Those recipes even saved a few romances. A women's magazine ran Marcella's "Roast Chicken with Lemons." The article got an overwhelming number of responses, including a large number from women who said, "I made this dish for my boyfriend and he proposed."
The magazine re-ran the recipe, calling it "Engagement Chicken."
Those newly engaged couples had a model in Marcella and Victor. They've now been married for almost 55 years, working partners for most of that time. Their partnership has resulted in six cookbooks, cooking schools in both the U.S. and in Italy, and a revolution in the way Americans cook — and eat — Italian food.
Recipe: 'Roast Chicken With Lemons'
by Marcella Hazan
Essentials of Classic Italian Cooking By Marcella Hazan Hardcover, 704 pages Knopf List Price: $35
If this were a still life its title could be "Chicken with Two Lemons." That is all that there is in it. No fat to cook with, no basting to do, no stuffing to prepare, no condiments except for salt and pepper. After you put the chicken in the oven you turn it just once. The bird, its two lemons, and the oven do all the rest. Again and again, through the years, I meet people who come up to me to say, "I have made your chicken with two lemons and it is the most amazingly simple recipe, the juiciest, best-tasting chicken I have ever had." And you know, it is perfectly true.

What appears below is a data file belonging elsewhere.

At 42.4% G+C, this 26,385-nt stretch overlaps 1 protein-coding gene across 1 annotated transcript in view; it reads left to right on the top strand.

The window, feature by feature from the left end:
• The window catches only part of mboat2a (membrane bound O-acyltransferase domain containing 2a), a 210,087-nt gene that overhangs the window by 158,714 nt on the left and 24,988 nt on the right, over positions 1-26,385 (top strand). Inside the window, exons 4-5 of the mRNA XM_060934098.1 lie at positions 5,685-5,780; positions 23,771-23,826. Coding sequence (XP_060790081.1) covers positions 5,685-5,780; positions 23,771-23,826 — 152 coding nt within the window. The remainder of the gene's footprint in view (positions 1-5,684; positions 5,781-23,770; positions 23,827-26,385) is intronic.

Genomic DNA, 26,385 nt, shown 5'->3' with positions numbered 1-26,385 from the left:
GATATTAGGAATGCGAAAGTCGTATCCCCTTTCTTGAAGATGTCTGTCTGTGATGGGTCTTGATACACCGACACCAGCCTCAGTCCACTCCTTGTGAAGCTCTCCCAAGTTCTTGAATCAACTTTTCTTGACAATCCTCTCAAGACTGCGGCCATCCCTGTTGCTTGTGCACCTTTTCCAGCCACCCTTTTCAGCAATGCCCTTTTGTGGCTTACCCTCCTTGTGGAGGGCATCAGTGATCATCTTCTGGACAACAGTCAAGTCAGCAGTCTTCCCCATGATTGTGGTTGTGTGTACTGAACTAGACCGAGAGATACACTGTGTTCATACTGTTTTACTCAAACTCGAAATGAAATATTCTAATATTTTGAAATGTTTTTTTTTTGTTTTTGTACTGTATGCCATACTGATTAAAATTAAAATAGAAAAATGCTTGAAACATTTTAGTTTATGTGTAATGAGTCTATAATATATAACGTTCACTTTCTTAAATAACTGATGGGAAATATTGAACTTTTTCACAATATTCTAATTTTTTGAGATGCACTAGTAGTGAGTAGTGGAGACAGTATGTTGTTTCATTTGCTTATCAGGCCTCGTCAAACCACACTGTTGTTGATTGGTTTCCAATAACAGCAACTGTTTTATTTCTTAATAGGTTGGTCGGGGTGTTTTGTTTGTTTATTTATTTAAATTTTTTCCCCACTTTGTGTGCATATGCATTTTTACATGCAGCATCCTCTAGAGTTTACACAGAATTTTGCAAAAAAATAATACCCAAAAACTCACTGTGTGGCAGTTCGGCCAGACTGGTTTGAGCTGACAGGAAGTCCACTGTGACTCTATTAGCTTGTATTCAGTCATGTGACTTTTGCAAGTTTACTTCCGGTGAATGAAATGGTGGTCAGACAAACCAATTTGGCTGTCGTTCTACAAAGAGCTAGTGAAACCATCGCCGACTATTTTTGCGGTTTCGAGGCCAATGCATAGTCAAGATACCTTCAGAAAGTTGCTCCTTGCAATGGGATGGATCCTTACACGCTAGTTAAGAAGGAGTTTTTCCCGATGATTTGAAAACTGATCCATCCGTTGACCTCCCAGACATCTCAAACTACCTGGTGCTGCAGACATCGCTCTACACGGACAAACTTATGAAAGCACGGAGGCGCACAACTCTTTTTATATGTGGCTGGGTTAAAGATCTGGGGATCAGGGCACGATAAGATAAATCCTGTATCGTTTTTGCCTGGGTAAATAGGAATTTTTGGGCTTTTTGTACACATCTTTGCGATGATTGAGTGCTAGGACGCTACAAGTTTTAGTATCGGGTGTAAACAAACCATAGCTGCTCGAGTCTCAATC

3- to 4-pound chicken Salt Black pepper, ground fresh from the mill 2 rather small lemons
1. Preheat oven to 350 degrees.
2. Wash the chicken thoroughly in cold water, both inside and out. Remove all the bits of fat hanging loose. Let the bird sit for about 10 minutes on a slightly tilted plate to let all the water drain out of it. Pat it thoroughly dry all over with cloth or paper towels.
3. Sprinkle a generous amount of salt and black pepper on the chicken, rubbing it with your fingers over all its body and into its cavity.
4. Wash the lemons in cold water and dry them with a towel. Soften each lemon by placing it on a counter and rolling it back and forth as you put firm downward pressure on it with the palm of your hand. Puncture the lemons in at least 20 places each, using a sturdy round toothpick, a trussing needle, a sharp-pointed fork, or similar implement.